Mountain gorillas, which happen to be our genetic cousins, have been significant part of conservation efforts during the past several decades. However, what’s really sad is that in spite of all the hard work put in by conservation scientists, right now our planet is home to less than 900 mountain gorillas.
According to experts, the mountain gorillas are on the verge of becoming extinct primarily due to habitat destruction and poaching. Genetic sequencing of these animals has revealed how severely these threats have affected their genome.
The said study has proved that the constant threats have resulted in significant loss of genetic diversity in these animals. However, during the genetic sequencing, scientists have also come across facts that leave us with some reasons to be optimistic about the future of mountain gorillas. The entire study has been published in the popular journal Science.
Gorillas are usually categorized into two species. The first one is the West African breed or Gorillas gorilla and the second one is Eastern Gorillas or Gorilla beringer, a species which is native to the central territories of the continent. Mountain Gorillas are basically subspecies of the Eastern Gorillas.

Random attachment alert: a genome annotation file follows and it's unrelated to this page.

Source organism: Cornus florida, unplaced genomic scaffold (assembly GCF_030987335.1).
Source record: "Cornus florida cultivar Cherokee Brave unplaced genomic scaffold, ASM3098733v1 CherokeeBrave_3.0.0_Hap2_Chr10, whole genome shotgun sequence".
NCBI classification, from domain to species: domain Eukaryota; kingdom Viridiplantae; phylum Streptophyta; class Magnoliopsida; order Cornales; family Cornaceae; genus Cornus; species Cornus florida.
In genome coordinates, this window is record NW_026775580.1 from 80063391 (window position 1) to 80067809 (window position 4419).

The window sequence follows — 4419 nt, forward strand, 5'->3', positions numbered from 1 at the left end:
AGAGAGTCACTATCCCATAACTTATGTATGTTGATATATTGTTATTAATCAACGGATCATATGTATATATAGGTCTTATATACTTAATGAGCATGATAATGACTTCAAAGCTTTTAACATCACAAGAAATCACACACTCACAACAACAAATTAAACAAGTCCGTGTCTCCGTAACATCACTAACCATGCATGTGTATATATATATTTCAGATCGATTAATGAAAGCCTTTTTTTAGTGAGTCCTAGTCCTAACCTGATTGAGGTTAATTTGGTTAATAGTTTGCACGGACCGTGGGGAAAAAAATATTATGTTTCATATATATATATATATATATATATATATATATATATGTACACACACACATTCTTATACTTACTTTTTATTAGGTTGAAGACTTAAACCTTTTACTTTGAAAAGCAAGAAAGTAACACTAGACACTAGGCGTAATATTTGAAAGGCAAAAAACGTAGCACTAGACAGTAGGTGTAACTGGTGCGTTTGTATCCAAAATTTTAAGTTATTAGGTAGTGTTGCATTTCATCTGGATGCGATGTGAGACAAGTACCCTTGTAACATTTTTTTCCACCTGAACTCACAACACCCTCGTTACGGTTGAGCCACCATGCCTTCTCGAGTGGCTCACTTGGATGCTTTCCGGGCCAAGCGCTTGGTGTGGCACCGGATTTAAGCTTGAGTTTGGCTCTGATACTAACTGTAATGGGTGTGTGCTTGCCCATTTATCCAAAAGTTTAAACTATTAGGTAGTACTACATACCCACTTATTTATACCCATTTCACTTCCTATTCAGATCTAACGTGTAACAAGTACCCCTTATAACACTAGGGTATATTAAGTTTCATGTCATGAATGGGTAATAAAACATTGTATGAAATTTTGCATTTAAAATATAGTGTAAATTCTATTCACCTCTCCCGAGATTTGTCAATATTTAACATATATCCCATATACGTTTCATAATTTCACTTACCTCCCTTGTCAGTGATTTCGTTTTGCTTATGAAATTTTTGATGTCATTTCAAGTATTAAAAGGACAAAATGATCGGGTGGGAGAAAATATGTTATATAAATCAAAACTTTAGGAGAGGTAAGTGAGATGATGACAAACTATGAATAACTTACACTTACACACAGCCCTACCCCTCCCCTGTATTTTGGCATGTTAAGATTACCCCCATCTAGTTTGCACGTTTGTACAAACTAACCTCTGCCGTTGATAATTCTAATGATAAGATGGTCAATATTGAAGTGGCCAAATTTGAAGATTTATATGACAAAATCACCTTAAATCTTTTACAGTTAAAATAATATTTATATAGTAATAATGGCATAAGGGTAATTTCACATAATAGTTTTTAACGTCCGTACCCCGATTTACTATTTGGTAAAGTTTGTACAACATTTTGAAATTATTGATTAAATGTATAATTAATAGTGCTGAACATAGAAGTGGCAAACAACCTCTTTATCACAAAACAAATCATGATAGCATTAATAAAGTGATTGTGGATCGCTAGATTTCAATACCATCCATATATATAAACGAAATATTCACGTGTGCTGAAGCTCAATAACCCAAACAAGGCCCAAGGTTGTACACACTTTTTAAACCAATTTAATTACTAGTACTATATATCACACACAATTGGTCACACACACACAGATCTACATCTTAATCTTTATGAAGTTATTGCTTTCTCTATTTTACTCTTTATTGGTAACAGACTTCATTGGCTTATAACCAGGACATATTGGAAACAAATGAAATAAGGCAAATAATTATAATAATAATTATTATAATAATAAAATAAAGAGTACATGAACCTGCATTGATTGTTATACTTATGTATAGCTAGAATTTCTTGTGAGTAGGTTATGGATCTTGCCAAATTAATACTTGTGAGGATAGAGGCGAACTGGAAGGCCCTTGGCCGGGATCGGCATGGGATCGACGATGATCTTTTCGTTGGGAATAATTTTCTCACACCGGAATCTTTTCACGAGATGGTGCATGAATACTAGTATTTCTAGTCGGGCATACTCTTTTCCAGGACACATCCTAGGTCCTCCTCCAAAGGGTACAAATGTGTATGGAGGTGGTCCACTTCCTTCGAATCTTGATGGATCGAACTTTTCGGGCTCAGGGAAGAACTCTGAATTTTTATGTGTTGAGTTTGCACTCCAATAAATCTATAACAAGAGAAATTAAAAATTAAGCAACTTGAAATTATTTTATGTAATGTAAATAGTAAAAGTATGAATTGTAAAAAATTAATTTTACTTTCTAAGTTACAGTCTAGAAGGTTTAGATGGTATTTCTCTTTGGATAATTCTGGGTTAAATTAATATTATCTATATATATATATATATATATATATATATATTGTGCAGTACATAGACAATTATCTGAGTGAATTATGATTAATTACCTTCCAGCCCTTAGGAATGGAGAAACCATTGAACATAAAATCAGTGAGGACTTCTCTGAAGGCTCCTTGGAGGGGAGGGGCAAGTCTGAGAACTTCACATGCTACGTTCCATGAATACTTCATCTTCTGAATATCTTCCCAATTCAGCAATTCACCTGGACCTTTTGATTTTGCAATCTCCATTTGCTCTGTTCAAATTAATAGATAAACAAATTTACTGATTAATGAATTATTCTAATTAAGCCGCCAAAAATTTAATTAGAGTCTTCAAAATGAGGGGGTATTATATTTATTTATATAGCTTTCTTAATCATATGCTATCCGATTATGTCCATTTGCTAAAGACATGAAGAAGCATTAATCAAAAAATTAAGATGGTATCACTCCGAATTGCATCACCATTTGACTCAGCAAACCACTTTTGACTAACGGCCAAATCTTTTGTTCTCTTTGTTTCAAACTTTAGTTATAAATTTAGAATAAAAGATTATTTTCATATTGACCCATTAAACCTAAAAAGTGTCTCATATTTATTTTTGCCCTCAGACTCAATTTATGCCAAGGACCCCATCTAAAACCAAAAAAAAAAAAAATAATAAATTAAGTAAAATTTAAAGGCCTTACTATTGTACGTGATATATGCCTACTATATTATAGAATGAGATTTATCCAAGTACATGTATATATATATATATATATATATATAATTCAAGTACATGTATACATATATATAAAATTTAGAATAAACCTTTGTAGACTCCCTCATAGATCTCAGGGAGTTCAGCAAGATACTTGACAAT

Mountain Gorillas are named so due to their choice of habitat; they reside in high altitudes. Such a choice of habitat has had significant impact on the physiology and diet of these animals. For example, these apes possess longer and thicker fur compared to any other Eastern Gorilla species; this physiological feature allows them to withstand the misty and wet environment of the mountains and live comfortably even when it’s extremely cold.
In 1981, the population of mountain gorillas in the Virunga volcanic mountain range dropped to just 253; this immense drop triggered the beginning of conservation efforts. The efforts showed notable results as the soon the number of mountain gorillas inhabiting the region became 480. However, the conservation efforts couldn’t restore everything.
A recently conducted analysis of the genome data has revealed that the decrease in the number of mountain gorillas in the past century has lead to a significant loss of genetic diversity in them; the study also talks about unexpected level of inbreeding.
The said study suggests that at this point, if genetic sequences of two mountain gorillas get compared, more than one third of the sequences will be exactly the same. The only good news is that the majority of the most harmful mutations are much less common in mountain gorillas compared to other subspecies of the animal.